A blueprint of the future

 Launceston's new planning boundaries under the interim planning scheme.
Launceston's new planning boundaries under the interim planning scheme.

AFTER years of work, setbacks, and delays the Launceston Interim Planning Scheme 2012 has finally arrived.

Already the benefits of the new scheme are obvious with $65million worth of development lodged since it came into effect, and more to come.

The name of the game for this scheme is uniformity.

To make things simpler and less burdensome the state government wants Tasmania's 29 planning schemes to share a common approach to development.

The property and building industries have had huge problems with interpreting various nuances of the different schemes.

In the Launceston scheme, and others when they are passed, terms and definitions will mean the same thing regardless of what council area it is.

For instance, the Greater Launceston region is inhabited by Meander Valley, West Tamar, Northern Midlands and the Launceston City councils.

"If there's inconsistency about what a word means it causes a lot of confusion," Launceston City Council general manager Robert Dobrzynski said.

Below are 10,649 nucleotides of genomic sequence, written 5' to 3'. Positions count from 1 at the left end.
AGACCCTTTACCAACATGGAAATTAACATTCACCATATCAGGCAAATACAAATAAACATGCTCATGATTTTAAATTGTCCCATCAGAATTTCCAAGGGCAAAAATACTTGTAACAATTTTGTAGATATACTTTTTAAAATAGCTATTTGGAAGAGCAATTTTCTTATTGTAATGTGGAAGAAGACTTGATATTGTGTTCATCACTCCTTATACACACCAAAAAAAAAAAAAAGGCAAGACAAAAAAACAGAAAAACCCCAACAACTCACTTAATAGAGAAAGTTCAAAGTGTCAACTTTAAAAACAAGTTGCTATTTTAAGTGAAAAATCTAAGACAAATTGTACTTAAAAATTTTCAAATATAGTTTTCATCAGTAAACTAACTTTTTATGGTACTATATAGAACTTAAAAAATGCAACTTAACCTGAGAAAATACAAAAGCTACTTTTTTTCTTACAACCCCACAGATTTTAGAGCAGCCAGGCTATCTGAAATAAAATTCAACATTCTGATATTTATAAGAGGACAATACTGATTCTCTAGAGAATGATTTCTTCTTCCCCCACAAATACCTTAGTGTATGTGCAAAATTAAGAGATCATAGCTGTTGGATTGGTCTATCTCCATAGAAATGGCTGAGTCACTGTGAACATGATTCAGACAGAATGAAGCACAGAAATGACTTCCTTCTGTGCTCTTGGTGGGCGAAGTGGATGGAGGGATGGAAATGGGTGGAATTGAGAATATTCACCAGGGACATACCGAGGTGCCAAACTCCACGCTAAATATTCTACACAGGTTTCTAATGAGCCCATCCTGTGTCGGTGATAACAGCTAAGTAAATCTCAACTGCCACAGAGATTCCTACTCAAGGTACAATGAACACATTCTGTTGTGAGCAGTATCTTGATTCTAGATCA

Previously councils had the ability to develop their own zones.

Under Tasmania's new planning framework the state government mandated a suite of zones, which councils could choose from.

Launceston's scheme was developed in three stages.

The council's planning officers first translated the old scheme to the new, then looked at what the city wanted to achieve over the next decade before putting it into the document.

The scheme was then put out for public consultation receiving some 300 submissions, fed back into the plan.

Finally, after plenty of robust negotiation with the Tasmanian Planning Commission, which saw the council remove certain rural living zones, the scheme was "declared" in October.

However, the scheme, while operative, is still subject to change and further approvals.

It will remain on public display for another month, following this the council will have four months to report any submissions received to the commission.

The commission may hold hearings on those submissions before deciding if any changes are necessary.

If it decides all is in order the scheme will be made permanent, otherwise it's back to the drawing board.


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